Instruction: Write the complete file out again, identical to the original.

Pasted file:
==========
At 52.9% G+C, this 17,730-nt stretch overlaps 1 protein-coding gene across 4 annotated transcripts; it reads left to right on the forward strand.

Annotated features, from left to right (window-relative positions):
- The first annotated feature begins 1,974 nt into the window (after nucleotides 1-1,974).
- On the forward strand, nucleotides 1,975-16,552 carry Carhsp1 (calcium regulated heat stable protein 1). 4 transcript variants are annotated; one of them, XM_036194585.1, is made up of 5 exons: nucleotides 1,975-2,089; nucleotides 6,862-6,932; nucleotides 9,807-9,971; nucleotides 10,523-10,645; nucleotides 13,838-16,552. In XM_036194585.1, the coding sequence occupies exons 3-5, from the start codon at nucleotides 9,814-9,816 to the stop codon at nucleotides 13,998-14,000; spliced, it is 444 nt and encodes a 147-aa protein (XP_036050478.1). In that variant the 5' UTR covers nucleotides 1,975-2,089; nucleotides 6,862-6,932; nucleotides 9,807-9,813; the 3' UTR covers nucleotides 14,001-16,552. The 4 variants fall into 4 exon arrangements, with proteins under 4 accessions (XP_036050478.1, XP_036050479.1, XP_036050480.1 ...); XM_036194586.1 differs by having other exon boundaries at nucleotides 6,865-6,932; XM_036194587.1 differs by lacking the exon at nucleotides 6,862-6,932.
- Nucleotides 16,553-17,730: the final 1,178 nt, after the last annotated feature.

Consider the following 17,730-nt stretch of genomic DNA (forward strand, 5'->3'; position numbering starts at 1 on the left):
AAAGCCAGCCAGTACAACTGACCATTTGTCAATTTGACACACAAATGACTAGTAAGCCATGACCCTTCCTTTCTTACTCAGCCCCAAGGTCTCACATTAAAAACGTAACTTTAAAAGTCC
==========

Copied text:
At 52.9% G+C, this 17,730-nt stretch overlaps 1 protein-coding gene across 4 annotated transcripts; it reads left to right on the forward strand.

Annotated features, from left to right (window-relative positions):
- The first annotated feature begins 1,974 nt into the window (after nucleotides 1-1,974).
- On the forward strand, nucleotides 1,975-16,552 carry Carhsp1 (calcium regulated heat stable protein 1). 4 transcript variants are annotated; one of them, XM_036194585.1, is made up of 5 exons: nucleotides 1,975-2,089; nucleotides 6,862-6,932; nucleotides 9,807-9,971; nucleotides 10,523-10,645; nucleotides 13,838-16,552. In XM_036194585.1, the coding sequence occupies exons 3-5, from the start codon at nucleotides 9,814-9,816 to the stop codon at nucleotides 13,998-14,000; spliced, it is 444 nt and encodes a 147-aa protein (XP_036050478.1). In that variant the 5' UTR covers nucleotides 1,975-2,089; nucleotides 6,862-6,932; nucleotides 9,807-9,813; the 3' UTR covers nucleotides 14,001-16,552. The 4 variants fall into 4 exon arrangements, with proteins under 4 accessions (XP_036050478.1, XP_036050479.1, XP_036050480.1 ...); XM_036194586.1 differs by having other exon boundaries at nucleotides 6,865-6,932; XM_036194587.1 differs by lacking the exon at nucleotides 6,862-6,932.
- Nucleotides 16,553-17,730: the final 1,178 nt, after the last annotated feature.

Consider the following 17,730-nt stretch of genomic DNA (forward strand, 5'->3'; position numbering starts at 1 on the left):
AAAGCCAGCCAGTACAACTGACCATTTGTCAATTTGACACACAAATGACTAGTAAGCCATGACCCTTCCTTTCTTACTCAGCCCCAAGGTCTCACATTAAAAACGTAACTTTAAAAGTCC